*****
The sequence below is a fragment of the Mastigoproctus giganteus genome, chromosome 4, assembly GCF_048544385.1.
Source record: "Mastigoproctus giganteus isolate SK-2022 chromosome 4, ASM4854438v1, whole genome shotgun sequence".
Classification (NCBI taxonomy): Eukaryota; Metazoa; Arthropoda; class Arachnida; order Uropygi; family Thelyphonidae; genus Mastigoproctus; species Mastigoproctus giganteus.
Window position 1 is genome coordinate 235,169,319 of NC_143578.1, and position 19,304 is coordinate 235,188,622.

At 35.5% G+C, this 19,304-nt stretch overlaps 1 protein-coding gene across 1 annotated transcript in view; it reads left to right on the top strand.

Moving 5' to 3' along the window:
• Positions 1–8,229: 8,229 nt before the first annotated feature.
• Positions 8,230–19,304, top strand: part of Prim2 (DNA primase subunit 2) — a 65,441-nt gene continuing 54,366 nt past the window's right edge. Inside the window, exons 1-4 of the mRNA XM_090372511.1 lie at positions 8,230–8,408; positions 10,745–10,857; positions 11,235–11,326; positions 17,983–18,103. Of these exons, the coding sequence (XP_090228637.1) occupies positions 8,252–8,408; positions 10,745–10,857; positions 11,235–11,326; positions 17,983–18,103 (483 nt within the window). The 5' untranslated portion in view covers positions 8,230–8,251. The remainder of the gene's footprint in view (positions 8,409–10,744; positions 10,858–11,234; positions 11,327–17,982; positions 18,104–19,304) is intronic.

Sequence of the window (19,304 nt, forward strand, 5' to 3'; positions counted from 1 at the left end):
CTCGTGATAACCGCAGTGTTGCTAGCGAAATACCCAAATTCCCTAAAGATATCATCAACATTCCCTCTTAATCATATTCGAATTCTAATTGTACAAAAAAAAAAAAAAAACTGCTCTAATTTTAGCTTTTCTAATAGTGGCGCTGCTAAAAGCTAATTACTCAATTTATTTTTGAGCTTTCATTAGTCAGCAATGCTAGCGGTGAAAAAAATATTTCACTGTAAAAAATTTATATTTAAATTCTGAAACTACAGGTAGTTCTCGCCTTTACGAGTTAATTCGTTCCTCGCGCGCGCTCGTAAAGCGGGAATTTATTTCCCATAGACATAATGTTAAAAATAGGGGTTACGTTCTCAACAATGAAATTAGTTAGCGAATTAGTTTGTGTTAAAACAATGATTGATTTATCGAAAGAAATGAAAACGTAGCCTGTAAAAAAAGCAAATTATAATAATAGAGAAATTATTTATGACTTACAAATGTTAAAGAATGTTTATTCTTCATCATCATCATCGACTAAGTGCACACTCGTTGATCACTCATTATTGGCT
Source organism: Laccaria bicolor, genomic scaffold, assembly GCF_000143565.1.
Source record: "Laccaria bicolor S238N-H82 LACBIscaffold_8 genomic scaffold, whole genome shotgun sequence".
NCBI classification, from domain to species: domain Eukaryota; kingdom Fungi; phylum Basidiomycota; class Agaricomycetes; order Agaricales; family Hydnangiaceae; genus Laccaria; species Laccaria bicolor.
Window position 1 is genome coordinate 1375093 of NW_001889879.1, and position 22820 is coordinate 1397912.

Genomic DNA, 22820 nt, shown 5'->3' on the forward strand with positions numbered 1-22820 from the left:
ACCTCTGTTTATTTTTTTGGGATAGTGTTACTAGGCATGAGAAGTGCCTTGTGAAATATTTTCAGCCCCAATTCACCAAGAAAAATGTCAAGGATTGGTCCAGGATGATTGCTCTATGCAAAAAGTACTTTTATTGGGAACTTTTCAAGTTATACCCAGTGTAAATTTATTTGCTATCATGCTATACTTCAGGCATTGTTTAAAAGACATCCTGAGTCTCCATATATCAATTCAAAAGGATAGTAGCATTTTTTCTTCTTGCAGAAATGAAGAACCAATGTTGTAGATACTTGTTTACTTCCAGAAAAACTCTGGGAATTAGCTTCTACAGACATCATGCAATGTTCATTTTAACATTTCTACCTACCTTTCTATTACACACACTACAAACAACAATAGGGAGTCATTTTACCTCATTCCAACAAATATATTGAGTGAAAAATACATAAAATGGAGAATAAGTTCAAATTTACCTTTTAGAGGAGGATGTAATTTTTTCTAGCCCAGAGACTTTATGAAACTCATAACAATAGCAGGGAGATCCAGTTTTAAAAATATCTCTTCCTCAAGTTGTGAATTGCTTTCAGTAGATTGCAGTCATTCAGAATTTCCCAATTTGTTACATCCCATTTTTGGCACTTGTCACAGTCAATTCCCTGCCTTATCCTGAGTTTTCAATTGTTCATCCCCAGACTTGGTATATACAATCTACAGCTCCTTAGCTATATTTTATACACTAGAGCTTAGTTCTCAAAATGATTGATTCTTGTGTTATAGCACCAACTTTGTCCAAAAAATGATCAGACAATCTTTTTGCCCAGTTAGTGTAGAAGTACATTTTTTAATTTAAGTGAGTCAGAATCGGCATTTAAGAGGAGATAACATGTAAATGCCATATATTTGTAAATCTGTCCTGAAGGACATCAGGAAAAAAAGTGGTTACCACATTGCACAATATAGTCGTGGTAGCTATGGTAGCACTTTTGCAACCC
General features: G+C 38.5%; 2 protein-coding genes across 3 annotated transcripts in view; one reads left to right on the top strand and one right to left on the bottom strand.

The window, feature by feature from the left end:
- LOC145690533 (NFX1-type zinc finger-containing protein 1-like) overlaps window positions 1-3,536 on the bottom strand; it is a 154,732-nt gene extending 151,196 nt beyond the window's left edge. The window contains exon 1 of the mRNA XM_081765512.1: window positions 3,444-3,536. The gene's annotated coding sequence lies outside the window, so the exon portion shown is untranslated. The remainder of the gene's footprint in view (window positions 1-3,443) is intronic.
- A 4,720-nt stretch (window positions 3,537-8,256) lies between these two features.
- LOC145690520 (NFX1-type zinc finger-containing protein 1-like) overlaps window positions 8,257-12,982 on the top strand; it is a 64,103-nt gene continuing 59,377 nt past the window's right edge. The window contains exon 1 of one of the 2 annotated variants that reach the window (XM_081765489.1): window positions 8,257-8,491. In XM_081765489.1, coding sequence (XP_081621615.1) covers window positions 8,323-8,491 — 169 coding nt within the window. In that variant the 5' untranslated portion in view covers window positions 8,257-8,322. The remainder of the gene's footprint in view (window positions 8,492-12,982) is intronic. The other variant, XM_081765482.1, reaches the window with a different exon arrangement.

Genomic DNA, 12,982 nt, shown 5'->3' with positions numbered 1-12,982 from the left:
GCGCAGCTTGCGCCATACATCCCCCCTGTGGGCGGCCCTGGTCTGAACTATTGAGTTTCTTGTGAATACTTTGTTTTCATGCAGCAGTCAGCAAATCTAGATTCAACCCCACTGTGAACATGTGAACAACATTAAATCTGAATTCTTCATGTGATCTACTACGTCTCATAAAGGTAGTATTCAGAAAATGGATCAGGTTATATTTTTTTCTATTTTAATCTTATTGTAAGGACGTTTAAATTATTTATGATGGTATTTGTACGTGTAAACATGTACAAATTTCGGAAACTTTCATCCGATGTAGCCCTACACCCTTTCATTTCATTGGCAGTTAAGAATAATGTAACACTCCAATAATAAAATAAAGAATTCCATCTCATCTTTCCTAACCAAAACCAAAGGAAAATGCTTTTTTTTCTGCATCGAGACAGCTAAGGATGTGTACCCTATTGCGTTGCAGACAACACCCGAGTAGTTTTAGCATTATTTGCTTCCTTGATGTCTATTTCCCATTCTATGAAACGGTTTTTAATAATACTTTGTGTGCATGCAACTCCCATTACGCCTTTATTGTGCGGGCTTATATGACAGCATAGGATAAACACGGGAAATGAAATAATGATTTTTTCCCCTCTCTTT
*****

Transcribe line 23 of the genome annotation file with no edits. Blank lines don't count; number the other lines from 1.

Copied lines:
GCGCAGCTTGCGCCATACATCCCCCCTGTGGGCGGCCCTGGTCTGAACTATTGAGTTTCTTGTGAATACTTTGTTTTCATGCAGCAGTCAGCAAATCTAGATTCAACCCCACTGTGAACATGTGAACAACATTAAATCTGAATTCTTCATGTGATCTACTACGTCTCATAAAGGTAGTATTCAGAAAATGGATCAGGTTATATTTTTTTCTATTTTAATCTTATTGTAAGGACGTTTAAATTATTTATGATGGTATTTGTACGTGTAAACATGTACAAATTTCGGAAACTTTCATCCGATGTAGCCCTACACCCTTTCATTTCATTGGCAGTTAAGAATAATGTAACACTCCAATAATAAAATAAAGAATTCCATCTCATCTTTCCTAACCAAAACCAAAGGAAAATGCTTTTTTTTCTGCATCGAGACAGCTAAGGATGTGTACCCTATTGCGTTGCAGACAACACCCGAGTAGTTTTAGCATTATTTGCTTCCTTGATGTCTATTTCCCATTCTATGAAACGGTTTTTAATAATACTTTGTGTGCATGCAACTCCCATTACGCCTTTATTGTGCGGGCTTATATGACAGCATAGGATAAACACGGGAAATGAAATAATGATTTTTTCCCCTCTCTTT